How Intel, Not Apple, Came Up With The Name iPad First

19e1yzobnor0djpg (1)

Everyone knows Apple didn’t come up with the name iPhone. Cisco owned the trademark on what they called I-phone long before Steve Jobs unveiled the smartphone that would change the world back in 2007. But did you know that Apple didn’t come up with the name iPad? In fact, Intel was hawking a device they called the I-pad — or “information pad” — way back in 1994.

At Paleofuture, Matt Nowak dug up an article from 1994 describing Intel’s vision for a home of the future that would come with an “information furnace.” And one of the devices that would be part of that home would be the I-pad.

From the article, it sounds like Intel even acknowledge Apple had already created something similar to an I-pad in the Apple Newton!

“One of the devices that’s interesting, we call it an I-pad, an information pad,” [Avram] Miller said. “It would be a device that has a flat-panel screen. You can write on it, touch it. You might be able to speak into it and it might speak back. It would be wireless, cheap and have different forms in the house.”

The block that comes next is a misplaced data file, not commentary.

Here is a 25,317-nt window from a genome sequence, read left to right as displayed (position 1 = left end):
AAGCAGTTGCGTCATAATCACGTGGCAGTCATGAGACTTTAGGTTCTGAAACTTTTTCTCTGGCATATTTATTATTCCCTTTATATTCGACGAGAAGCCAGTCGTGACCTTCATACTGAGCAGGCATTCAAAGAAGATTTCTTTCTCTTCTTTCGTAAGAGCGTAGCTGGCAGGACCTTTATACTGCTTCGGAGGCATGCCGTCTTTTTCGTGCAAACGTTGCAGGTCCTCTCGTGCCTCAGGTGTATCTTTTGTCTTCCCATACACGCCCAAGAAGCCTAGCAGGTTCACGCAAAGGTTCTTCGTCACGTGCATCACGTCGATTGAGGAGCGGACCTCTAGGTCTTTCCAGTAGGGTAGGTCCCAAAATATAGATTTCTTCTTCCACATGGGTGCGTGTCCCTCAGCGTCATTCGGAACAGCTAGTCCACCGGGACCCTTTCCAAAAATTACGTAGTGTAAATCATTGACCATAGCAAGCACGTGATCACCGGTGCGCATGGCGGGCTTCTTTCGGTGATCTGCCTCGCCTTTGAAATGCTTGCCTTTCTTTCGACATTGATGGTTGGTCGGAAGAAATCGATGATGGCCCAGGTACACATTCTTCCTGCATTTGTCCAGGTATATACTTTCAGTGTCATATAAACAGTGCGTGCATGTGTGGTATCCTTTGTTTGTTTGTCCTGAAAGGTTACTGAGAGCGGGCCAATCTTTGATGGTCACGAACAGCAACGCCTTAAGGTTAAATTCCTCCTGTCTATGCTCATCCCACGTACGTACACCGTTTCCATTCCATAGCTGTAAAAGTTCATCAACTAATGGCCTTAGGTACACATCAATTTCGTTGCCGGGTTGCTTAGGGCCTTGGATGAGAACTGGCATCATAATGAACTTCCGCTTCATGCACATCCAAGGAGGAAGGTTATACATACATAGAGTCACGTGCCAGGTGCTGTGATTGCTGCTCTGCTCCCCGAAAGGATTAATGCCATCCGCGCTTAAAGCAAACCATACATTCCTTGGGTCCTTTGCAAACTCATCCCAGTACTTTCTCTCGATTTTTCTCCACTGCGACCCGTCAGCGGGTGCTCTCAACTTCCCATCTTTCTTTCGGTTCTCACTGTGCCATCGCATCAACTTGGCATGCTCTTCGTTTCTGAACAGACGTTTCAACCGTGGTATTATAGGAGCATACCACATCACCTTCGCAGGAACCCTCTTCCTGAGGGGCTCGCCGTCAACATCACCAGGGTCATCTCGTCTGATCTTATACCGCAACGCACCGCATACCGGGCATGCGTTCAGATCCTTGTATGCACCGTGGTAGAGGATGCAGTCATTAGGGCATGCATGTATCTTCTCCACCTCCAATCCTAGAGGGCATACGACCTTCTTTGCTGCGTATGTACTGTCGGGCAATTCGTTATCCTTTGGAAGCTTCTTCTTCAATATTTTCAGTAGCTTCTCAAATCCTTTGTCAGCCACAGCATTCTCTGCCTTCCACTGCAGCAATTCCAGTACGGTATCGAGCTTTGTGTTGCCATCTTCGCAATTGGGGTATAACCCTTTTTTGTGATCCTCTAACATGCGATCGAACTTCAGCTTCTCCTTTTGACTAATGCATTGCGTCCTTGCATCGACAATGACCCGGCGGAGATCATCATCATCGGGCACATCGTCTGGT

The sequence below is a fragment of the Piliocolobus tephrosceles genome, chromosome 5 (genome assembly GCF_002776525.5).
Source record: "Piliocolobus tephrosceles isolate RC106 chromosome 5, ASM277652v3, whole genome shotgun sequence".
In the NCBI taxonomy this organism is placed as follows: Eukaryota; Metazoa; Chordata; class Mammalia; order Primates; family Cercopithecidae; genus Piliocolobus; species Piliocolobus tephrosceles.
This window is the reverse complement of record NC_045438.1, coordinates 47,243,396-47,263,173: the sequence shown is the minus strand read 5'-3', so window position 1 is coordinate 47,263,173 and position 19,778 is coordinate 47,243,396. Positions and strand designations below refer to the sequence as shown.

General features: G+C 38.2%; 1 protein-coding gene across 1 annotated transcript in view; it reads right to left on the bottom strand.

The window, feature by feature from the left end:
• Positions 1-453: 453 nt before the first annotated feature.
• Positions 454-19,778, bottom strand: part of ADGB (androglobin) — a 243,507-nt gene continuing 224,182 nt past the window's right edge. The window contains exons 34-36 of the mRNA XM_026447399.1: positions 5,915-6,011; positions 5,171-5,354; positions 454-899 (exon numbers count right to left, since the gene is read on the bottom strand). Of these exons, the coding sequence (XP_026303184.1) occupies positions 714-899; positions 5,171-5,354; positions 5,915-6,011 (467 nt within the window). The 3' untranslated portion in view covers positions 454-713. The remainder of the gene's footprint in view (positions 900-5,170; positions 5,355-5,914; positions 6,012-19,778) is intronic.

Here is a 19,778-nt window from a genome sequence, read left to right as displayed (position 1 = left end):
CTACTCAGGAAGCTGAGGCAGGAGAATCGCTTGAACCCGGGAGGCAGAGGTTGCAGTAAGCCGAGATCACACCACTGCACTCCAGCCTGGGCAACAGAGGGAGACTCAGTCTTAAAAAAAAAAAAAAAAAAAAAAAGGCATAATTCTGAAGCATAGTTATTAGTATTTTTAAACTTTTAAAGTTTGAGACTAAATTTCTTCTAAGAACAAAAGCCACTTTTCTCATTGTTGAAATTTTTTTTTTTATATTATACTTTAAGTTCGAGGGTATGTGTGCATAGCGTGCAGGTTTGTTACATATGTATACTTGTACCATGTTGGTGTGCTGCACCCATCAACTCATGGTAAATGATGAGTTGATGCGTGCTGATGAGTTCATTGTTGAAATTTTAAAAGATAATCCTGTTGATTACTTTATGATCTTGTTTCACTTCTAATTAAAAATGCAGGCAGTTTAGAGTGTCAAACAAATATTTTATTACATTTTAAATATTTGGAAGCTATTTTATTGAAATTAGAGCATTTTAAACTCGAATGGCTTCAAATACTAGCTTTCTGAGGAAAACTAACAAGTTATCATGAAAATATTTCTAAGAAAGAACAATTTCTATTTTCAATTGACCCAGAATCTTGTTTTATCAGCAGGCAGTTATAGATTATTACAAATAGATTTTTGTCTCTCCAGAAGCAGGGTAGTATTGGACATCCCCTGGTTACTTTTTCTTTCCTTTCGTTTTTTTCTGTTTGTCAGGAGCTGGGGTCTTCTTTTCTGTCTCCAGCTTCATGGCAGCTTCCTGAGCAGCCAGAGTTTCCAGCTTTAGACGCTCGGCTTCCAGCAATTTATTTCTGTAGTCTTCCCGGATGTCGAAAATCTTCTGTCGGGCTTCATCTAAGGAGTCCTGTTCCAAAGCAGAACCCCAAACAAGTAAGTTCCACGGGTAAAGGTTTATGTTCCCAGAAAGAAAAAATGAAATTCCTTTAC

Some early forms of an “I-pad” are Apple Computer Inc.’s Newton, Motorola Inc.’s Envoy and IBM’s Simon devices, which have both computing and communication features.

Intel didn’t drop the idea there. They actually showed an IPAD at CES in 2001.

Of course, eventually, Apple released the iPad, and it wasn’t the name that made it successful: it was the design excellence of the device itself. Still, if Intel had its way, we might all be reading the web on I-pads now, basking in the glow of the information furnace of tomorrow!

About the author

John BrownleeJohn Brownlee is a Contributing Editor. He has also written for Wired, Playboy, Boing Boing, Popular Mechanics, VentureBeat, and Gizmodo. He lives in Boston with his wife and two parakeets. You can follow him here on Twitter.

(sorry, you need Javascript to see this e-mail address)| Read more posts by .

Posted in News | Tagged: , , , |